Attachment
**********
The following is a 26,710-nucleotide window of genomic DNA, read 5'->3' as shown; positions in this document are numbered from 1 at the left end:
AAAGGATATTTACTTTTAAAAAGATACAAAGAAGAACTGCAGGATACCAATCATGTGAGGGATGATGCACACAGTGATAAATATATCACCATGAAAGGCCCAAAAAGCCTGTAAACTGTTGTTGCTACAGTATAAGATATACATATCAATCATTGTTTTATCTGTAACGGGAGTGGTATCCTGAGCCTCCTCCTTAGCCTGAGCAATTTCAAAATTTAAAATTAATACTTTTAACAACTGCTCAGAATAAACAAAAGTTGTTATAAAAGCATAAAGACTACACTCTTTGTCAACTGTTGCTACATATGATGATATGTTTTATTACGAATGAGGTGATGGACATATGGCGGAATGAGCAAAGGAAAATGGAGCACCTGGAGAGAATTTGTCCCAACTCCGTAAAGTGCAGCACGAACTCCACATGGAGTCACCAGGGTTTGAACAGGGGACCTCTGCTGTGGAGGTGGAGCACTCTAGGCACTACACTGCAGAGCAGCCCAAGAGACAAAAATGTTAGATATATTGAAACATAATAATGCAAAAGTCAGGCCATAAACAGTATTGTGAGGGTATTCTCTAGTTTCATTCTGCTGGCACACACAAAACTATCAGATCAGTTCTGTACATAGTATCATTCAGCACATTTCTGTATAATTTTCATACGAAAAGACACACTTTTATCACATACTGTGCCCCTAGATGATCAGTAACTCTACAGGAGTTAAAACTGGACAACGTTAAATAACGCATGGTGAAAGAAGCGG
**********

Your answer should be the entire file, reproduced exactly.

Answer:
The following is a 26,710-nucleotide window of genomic DNA, read 5'->3' as shown; positions in this document are numbered from 1 at the left end:
AAAGGATATTTACTTTTAAAAAGATACAAAGAAGAACTGCAGGATACCAATCATGTGAGGGATGATGCACACAGTGATAAATATATCACCATGAAAGGCCCAAAAAGCCTGTAAACTGTTGTTGCTACAGTATAAGATATACATATCAATCATTGTTTTATCTGTAACGGGAGTGGTATCCTGAGCCTCCTCCTTAGCCTGAGCAATTTCAAAATTTAAAATTAATACTTTTAACAACTGCTCAGAATAAACAAAAGTTGTTATAAAAGCATAAAGACTACACTCTTTGTCAACTGTTGCTACATATGATGATATGTTTTATTACGAATGAGGTGATGGACATATGGCGGAATGAGCAAAGGAAAATGGAGCACCTGGAGAGAATTTGTCCCAACTCCGTAAAGTGCAGCACGAACTCCACATGGAGTCACCAGGGTTTGAACAGGGGACCTCTGCTGTGGAGGTGGAGCACTCTAGGCACTACACTGCAGAGCAGCCCAAGAGACAAAAATGTTAGATATATTGAAACATAATAATGCAAAAGTCAGGCCATAAACAGTATTGTGAGGGTATTCTCTAGTTTCATTCTGCTGGCACACACAAAACTATCAGATCAGTTCTGTACATAGTATCATTCAGCACATTTCTGTATAATTTTCATACGAAAAGACACACTTTTATCACATACTGTGCCCCTAGATGATCAGTAACTCTACAGGAGTTAAAACTGGACAACGTTAAATAACGCATGGTGAAAGAAGCGG